The pace at which the political debate moves in the UK means that it can be easy to forget why and how we managed to find ourselves in the political circumstance of today.
Back in 2015, you may remember the cross-party commission established to determine which future powers over would be delivered by the Scottish Parliament.
Stemming from the desire for political change felt throughout the 2014 referendum, each political party sent delegates to negotiate and eventually recommend what powers that should be devolved from the UK to Scotland.
The SNP were clear – we believed that for Scotland to be as prosperous as possible, Scotland’s Parliament had to have all of the economic and social levers available to it.
We wanted the power to give the Scottish Parliament the chance to chart a different course.
We believe that Scotland should have full control of the social security state, employment law, tax paying and avoidance powers as well as the ability spend the money we raised in Scotland, in Scotland.
However, the coalition made up of Labour Party, Tory and Lib Dem politicians scuppered our best efforts.
Their representations meant that the commission recommended some, but not enough, powers be transferred from the UK to Scotland.
That meant that instead of having full control of the social security state, we got 15 per cent of its spending power – and while this is of course welcome, it reserves many of the powers to create social mobility and lift people out of poverty to Westminster.
The most damning example of this is the accelerated roll-out of Universal Credit.
For a number of years, the pilot of Universal Credit has meant that eligible people have had to apply for Universal Credit instead of Job Seekers Allowance, Housing Benefit and four others.
The process involves a minimum – and deliberate – six week wait before the applicant will receive their first payment.
The process has been characterised by failure. People have been driven into spiralling debt, reliance on foodbanks and left without a roof over their head.
The pilot failed. Targets were missed across the board, and the people the system was designed to help are suffering as a result of its inherent problems.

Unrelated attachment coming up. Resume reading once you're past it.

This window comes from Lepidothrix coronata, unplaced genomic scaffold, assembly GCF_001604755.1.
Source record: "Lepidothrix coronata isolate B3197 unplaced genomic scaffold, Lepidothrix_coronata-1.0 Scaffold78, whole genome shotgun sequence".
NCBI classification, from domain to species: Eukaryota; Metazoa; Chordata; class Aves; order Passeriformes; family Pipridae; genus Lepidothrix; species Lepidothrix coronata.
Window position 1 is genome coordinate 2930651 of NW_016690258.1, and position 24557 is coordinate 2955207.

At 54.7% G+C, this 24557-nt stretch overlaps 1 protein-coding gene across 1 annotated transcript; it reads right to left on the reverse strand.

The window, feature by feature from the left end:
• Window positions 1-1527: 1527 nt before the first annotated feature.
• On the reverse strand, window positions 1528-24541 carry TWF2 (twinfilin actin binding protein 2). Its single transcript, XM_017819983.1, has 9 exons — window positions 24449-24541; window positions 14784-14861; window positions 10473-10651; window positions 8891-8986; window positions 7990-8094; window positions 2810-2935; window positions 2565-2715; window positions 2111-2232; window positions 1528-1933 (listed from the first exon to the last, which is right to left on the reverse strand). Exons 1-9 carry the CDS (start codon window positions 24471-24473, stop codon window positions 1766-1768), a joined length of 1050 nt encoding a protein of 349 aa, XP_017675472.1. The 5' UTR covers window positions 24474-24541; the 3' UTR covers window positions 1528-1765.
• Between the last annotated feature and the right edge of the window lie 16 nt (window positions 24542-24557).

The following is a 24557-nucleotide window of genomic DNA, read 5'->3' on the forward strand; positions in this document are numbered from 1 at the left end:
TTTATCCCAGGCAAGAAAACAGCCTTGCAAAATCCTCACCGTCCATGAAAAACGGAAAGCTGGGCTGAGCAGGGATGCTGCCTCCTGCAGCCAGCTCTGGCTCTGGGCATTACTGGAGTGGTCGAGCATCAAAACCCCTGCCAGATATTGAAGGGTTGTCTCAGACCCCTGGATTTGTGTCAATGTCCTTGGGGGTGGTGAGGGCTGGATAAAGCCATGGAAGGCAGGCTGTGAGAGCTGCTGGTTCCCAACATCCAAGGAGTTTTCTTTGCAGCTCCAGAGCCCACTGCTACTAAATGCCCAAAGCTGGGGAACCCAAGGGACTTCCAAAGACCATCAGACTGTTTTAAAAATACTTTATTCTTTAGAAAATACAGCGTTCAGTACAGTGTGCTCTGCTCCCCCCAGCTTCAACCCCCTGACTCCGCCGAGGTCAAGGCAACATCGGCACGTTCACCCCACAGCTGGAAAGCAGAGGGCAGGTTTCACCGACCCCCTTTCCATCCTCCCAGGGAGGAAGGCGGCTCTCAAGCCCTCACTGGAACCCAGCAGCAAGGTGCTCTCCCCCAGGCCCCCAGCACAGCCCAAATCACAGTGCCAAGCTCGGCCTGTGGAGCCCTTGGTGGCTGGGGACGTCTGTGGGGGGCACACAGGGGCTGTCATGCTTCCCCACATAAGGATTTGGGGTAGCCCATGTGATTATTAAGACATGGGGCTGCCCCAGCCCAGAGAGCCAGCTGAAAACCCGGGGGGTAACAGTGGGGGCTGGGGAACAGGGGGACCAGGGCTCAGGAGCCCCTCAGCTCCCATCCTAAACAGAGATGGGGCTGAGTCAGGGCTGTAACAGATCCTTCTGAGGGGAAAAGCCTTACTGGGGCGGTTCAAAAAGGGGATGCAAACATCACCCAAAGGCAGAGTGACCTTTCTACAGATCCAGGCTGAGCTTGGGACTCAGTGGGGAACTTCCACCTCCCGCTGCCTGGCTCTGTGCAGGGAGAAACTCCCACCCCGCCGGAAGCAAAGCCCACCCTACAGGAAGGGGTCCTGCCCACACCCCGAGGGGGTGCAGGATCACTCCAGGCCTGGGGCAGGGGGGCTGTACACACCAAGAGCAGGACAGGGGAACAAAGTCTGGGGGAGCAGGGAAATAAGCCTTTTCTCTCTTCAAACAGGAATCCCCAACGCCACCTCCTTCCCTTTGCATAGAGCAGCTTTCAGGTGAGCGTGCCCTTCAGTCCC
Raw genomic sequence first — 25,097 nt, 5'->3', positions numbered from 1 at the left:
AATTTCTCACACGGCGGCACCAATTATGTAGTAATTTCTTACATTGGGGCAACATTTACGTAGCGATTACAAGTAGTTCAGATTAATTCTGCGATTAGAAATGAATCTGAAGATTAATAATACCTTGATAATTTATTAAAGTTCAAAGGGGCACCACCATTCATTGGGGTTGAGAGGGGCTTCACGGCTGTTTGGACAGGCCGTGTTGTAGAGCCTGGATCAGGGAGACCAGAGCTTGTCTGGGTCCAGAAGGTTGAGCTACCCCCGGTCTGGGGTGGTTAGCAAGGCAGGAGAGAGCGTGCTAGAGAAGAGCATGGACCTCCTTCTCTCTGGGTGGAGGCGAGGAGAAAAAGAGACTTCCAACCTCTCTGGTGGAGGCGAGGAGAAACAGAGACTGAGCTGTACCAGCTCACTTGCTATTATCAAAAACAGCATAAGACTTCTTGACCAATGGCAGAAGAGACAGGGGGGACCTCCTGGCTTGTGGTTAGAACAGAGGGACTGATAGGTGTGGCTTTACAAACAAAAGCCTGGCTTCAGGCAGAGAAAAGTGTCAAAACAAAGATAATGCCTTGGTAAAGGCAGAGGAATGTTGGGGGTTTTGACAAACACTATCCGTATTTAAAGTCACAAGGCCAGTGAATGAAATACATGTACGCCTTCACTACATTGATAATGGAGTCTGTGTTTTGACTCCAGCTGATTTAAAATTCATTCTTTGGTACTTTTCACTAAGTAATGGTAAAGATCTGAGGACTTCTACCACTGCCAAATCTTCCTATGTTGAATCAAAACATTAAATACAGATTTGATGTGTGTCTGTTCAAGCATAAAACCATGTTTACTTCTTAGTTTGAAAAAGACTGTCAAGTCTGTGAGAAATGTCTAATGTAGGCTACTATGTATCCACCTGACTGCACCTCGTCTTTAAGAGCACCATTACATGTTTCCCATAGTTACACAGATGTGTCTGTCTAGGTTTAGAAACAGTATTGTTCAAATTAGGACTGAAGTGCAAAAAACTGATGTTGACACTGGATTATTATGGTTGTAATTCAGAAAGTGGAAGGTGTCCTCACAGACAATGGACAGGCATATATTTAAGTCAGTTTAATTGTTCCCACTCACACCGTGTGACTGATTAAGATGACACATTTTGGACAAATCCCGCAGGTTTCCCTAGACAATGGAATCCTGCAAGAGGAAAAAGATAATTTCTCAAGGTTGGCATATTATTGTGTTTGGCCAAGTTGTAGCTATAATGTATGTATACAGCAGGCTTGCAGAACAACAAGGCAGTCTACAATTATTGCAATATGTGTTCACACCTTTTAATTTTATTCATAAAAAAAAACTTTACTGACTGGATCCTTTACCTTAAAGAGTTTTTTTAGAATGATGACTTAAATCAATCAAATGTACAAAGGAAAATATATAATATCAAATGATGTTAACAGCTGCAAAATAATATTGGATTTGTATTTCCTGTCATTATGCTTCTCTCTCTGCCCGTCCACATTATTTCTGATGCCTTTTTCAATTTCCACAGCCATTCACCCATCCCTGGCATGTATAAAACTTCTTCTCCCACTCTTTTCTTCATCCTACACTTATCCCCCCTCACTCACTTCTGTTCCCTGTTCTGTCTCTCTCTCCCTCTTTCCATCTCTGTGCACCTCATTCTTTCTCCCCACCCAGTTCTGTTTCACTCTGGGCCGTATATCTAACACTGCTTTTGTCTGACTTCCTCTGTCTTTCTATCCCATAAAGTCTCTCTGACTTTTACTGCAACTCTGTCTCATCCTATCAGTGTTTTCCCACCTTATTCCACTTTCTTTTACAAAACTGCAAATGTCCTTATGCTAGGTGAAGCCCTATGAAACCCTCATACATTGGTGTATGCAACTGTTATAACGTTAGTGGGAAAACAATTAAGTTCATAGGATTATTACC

An abject failure of this scale would make any other Government sit-up, listen and change tact – or, at the very least, halt the flawed roll-out until the problems are fixed.
But, as we have seen time and time again, the Tories have refused to listen. They pressed on despite all the evidence against them.
A few weeks ago South Lanarkshire moved from pilot to full service and over the next few years everyone who is claiming any eligible benefits will be moved onto Universal Credit.
That means that people will be left without any support from anywhere between six and 12 weeks.
One of the principles behind Universal Credit is to make the transition to work easier, and to make budgeting on a monthly salary the norm.
However, I have yet to hear of an employer making their staff wait for up to three months before they start paying a wage.
It would be ludicrous to ask anyone to work under those circumstances – just as it is ludicrous to expect people to survive on no income for weeks on end while waiting on a social security claim to process.
Fortunately, through the Smith Commission, the Scottish Government has some powers over Universal Credit.
They have the power to give people the choice of their housing entitlement to be paid direct to their landlord and to alter the cycle of payments.
On the same day as South Lanarkshire went “live” the Scottish Government immediately announced their flexibilities will be available.
People claiming Universal Credit in Scotland now have the choice of two-weekly instead of four-weekly payment cycles, and can opt their housing costs paid to their landlord.
This proves that where we have power, we will exercise it and makes the argument for Scotland having full control over the social security state overwhelming.